Need To Know: Breast Health
Normal breast tissue is present in both males and females of all ages. This tissue responds to hormonal changes and, therefore, certain lumps can come and go.
Breast lumps may appear at all ages:
- Infants may have breast lumps related to estrogen from the mother. The lump generally goes away on its own as the estrogen clears from the baby's body. It can happen to boys and girls.
- Young girls often develop "breast buds" that appear just before the beginning of puberty. These bumps may be tender. They are common around age 9, but may happen as early as age 6.
- Teenage boys may develop breast enlargement and lumps because of hormonal changes in mid-puberty. Although this may distress the teen, the lumps or enlargement generally go away on their own over a period of months.
- Breast lumps in an adult woman raise concern for breast cancer, even though most lumps turn out to be not cancerous.
Lumps in a woman are often caused by fibrocystic changes, fibroadenomas, and cysts.
Fibrocystic changes can occur in either or both breasts. These changes are common in women (especially during the reproductive years), and are considered a normal variation of breast tissue. Having fibrocystic breasts does not increase your risk for breast cancer. It does, however, make it more difficult to interpret lumps that you or your doctor find on exam. Many women feel tenderness in addition to the lumps and bumps associated with fibrocystic breasts.
Fibroadenomas are noncancerous lumps that feel rubbery and are easily moveable within the breast tissue. Like fibrocystic changes, they occur most often during the reproductive years. Usually, they are not tender and, except in rare cases, do not become cancerous later. A doctor may feel fairly certain from an exam that a particular lump is a fibroadenoma. The only way to be sure, however, is to remove or biopsy it.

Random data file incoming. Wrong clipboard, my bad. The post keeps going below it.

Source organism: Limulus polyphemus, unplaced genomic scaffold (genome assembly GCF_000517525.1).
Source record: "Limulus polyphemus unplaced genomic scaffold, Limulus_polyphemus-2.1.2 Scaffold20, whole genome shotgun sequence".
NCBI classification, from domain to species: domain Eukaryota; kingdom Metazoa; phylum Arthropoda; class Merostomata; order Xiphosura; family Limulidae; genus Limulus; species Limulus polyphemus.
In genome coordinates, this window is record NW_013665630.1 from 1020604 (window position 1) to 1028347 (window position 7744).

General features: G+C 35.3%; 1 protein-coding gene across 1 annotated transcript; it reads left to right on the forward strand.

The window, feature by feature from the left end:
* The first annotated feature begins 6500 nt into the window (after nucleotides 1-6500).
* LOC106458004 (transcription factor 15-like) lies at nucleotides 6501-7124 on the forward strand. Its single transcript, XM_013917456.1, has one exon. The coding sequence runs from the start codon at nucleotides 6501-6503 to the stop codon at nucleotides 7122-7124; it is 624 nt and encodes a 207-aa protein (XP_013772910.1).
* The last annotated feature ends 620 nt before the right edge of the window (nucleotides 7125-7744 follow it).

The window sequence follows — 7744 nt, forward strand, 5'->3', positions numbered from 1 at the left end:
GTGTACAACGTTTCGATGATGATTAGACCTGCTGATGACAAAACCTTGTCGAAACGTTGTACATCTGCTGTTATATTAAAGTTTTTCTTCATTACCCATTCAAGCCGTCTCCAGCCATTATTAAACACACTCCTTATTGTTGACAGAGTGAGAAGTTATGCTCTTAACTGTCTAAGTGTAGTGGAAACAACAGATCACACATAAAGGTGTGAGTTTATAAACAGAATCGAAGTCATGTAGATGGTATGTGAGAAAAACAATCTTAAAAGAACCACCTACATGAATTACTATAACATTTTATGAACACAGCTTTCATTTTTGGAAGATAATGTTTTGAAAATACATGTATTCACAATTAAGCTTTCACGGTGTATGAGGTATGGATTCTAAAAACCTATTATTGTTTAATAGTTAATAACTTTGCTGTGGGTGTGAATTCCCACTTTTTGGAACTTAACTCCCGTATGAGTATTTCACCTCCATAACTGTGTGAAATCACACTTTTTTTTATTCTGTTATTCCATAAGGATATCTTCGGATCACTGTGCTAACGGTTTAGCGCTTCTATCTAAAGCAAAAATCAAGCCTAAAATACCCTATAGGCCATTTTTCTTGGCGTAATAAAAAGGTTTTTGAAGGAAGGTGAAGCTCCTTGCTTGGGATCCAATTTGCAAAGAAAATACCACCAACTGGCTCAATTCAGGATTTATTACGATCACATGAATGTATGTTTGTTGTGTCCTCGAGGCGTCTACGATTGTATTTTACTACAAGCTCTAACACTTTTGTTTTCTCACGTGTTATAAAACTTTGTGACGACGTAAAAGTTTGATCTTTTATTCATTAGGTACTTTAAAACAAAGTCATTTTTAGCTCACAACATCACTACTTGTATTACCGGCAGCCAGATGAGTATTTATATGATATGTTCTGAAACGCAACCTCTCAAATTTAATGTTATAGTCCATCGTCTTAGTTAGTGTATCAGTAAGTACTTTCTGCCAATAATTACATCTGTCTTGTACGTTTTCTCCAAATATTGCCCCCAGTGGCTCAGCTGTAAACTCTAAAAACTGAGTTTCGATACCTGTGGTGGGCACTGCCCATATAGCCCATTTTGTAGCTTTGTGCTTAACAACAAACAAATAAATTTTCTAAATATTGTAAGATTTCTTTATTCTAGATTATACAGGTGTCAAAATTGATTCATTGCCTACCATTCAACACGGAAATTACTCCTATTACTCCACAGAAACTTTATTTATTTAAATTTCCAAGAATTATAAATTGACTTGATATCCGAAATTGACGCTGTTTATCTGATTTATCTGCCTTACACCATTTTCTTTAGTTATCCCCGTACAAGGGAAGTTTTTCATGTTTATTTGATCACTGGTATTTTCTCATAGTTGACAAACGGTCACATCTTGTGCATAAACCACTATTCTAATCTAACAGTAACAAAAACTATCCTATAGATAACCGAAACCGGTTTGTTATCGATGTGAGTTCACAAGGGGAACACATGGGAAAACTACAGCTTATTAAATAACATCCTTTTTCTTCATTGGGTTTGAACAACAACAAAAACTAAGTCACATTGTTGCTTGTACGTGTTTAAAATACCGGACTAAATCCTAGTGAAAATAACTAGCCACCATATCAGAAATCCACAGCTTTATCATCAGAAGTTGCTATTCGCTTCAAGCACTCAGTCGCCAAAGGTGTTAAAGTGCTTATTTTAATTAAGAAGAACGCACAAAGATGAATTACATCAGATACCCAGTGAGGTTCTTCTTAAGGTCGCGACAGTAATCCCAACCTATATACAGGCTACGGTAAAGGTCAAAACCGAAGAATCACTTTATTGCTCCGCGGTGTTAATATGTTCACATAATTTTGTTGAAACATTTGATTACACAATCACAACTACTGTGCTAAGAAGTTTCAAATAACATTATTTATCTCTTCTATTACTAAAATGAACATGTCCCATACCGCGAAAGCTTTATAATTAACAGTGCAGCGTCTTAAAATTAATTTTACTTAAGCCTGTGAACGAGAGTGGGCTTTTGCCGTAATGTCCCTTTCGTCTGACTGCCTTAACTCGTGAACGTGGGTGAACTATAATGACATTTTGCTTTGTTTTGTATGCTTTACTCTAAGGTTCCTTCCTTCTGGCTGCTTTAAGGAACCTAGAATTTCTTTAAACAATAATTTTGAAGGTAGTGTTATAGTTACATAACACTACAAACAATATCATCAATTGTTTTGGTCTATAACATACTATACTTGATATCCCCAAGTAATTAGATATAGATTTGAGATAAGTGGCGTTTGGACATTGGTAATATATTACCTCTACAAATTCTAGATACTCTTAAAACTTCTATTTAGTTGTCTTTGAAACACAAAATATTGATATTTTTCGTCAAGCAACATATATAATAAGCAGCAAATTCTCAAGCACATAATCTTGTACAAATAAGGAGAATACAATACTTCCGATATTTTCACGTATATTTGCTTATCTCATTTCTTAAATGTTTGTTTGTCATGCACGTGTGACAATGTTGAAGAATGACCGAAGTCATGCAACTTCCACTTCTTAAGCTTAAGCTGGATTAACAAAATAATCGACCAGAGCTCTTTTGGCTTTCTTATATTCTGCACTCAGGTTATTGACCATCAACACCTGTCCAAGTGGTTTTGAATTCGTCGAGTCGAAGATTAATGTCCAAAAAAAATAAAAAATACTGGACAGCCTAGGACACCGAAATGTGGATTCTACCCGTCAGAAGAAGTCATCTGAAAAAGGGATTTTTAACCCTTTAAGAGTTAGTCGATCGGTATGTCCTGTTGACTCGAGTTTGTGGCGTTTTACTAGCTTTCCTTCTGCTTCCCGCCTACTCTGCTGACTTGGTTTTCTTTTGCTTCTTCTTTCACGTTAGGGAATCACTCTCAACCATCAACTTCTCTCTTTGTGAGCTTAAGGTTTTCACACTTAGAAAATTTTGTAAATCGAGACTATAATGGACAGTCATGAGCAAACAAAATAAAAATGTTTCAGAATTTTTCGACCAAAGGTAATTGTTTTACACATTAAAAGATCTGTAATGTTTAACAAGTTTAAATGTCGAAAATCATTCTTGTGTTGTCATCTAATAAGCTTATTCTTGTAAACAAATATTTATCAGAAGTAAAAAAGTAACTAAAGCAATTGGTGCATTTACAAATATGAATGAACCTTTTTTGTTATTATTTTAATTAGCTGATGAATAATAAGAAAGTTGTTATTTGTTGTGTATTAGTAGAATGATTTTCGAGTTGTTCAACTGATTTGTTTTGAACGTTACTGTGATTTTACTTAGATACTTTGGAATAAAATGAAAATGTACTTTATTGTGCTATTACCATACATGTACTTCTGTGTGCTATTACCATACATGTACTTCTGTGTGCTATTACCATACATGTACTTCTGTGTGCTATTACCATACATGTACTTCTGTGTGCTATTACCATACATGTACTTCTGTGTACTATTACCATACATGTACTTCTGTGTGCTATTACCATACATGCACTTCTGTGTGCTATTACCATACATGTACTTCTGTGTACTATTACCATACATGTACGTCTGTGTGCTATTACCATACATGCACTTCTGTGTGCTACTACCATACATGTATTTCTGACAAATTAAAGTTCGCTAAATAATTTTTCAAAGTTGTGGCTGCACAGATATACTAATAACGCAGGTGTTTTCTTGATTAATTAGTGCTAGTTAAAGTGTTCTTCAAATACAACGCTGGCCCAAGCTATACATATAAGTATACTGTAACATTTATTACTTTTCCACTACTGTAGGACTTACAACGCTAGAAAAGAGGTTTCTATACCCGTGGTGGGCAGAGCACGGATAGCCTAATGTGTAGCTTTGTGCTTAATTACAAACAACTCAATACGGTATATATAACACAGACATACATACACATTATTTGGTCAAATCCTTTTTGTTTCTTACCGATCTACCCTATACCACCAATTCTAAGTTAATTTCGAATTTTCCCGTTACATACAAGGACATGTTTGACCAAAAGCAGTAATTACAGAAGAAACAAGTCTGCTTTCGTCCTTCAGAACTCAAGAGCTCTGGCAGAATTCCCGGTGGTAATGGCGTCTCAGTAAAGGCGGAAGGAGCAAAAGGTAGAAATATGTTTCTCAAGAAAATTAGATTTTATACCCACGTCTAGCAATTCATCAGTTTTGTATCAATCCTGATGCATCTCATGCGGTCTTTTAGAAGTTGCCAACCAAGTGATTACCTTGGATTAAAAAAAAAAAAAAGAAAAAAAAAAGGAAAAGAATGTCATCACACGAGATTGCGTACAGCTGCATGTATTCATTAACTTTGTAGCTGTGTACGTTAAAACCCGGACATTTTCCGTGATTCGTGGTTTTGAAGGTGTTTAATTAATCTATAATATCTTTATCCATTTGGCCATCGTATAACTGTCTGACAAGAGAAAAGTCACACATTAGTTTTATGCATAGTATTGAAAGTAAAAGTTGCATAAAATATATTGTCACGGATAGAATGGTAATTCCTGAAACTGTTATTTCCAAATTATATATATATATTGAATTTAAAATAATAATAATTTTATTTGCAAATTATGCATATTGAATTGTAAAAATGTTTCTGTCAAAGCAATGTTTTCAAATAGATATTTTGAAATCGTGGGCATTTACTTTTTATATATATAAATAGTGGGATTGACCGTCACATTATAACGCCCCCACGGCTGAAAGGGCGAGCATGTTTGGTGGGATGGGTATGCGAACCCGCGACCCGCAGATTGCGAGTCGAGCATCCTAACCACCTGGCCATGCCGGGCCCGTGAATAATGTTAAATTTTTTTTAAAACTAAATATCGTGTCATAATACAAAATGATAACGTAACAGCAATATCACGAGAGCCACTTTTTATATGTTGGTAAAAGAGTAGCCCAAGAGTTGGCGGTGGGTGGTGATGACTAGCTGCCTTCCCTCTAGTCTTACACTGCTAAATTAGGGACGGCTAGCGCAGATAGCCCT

Cysts are fluid-filled sacs that often feel like soft grapes. These can sometimes be tender, especially just before your menstrual period. Cysts may be drained in the doctor's office. If the fluid removed is clear or greenish, and the lump disappears completely after it is drained, no further treatment is needed. If the fluid is bloody, it is sent to the lab to look for cancer cells. If the lump doesn't disappear, or recurs, it is usually removed surgically.
Watch as Dr. Hamby, surgeon with DuPage Medical Group and part of the Integrated Oncology Program talks about breast cysts.
Watch as Dr. Chin, oncologist with DuPage Medical Group and part of the Integrated Oncology Program and High Risk Breast Clinic, talks about what you should do when you find a lump during your self-breast exam.
If you find a lump in your breast during a self-breast exam, no matter your age, be sure to talk to your primary care physician to see if you need to get a mammogram. It is never too early to detect cancer and be proactive about your health.